Music review: ‘Mickey Virus’,not enough thrills

'Mickey Virus' is better,but not anywhere close to something we will be tuning into in the days to come.

Written by Suanshu Khurana | Published:October 18, 2013 1:20 am

Mickey Virus : Composer: Hanif Shaikh

Lyricist: Hanif Shaikh,Faizan Hussain & Agnel Roman

Amid a plethora of new sounds being generated in Bollywood these days,some of which are really raising the bar with wisecracking,edgy soundtracks,this is an album which,almost immediately,takes many steps backwards.

Surprisingly,or actually not so surprisingly in such cases,most songs in the album also hinge themselves on the tracks we’ve heard before; in other films.

Director Saurabh Varma’s ‘Mickey Virus,’ a comic thriller that deals with the subject of hacking,throws up six tracks,with most of them not really staying with us beyond the period of time we heard them for.

The last we heard Hanif Shaikh’s music was in 2010 when he debuted with ‘Paathshaala’,the music of which wasn’t a blip on the charts.

‘Mickey Virus’ is better,but not anywhere close to something we will be tuning into in the days to come.

Pyar china ka maal hai tries to take a dive into the edgy and new age fusion,the kind that is giving folk music a contemporary,rakish energy,but this track ends up giving us a song clearly “inspired” by Ram Sampath’s Switty from Delhi Belly. The similarities are uncanny. Those percussive drumbeats amalgamated with some Punjabi pop and rap thrown in has quite a bit of duplication that begins to sound jarring after a while. Aakhon hi aankhon ne by Palak Muchhal is an attempt at a soft romantic number,which opens with some cascading riffs. Apart from the fact that Muchhal’s voice is way too undernourished for my liking,the melody lacks any freshness. The duet version,with Mohit Chauhan’s voice taking on some parts,can’t do much to the song either.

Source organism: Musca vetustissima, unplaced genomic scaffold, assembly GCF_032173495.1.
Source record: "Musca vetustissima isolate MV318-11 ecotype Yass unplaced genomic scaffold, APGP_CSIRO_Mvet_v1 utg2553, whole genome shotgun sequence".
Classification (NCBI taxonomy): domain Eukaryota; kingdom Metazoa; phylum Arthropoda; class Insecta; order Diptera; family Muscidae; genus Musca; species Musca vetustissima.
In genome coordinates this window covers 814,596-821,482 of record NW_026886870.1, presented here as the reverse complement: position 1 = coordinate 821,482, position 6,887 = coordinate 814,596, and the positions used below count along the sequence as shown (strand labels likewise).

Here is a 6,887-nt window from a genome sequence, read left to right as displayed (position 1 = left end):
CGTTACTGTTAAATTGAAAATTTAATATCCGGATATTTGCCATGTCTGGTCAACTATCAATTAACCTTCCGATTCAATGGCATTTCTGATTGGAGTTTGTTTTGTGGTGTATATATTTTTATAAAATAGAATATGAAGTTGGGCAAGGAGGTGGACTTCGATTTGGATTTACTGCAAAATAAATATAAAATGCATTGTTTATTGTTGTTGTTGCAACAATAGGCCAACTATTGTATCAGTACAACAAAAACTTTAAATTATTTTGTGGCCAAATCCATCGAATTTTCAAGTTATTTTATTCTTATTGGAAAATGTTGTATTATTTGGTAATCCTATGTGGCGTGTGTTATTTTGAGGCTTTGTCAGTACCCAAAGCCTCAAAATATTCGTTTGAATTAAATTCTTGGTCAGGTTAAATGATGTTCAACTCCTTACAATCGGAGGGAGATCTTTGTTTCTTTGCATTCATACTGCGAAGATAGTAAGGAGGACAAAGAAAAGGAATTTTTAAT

The title song is a promising track by Nikhil Paul George and Siddhant Sharma. It’s fun in parts and opens with intelligently executed beatboxing. But a minute into the song,just when it is beginning to become catchy,Debang Patel’s Ande ka funda makes an immediate appearance in the head. Vaguely familiar,yet again.

Sajna ve sajna tries to be that sad background song which will play towards the climax of the film. The sound of drums at the core merged with Shadaab and Altamash Faridi and some electronic effects delivers a song that needs a lot more work. Again,this one,in terms of tune,draws majorly from the trademark Punjabi folk.

And just when one thinks that this one is turning out to be a dud,there comes the lovely Tose naina. This one has Arijit Singh and thus,some sincerity in the way it’s sung. The solemnity of it is hard to miss. It is the only song that made us go back to it for another hearing. Overall,the album’s weakest point is the material. Some of the songs drift and lack any real melodic or lyrical substance. Barring Singh’s number,the album is hugely disappointing.

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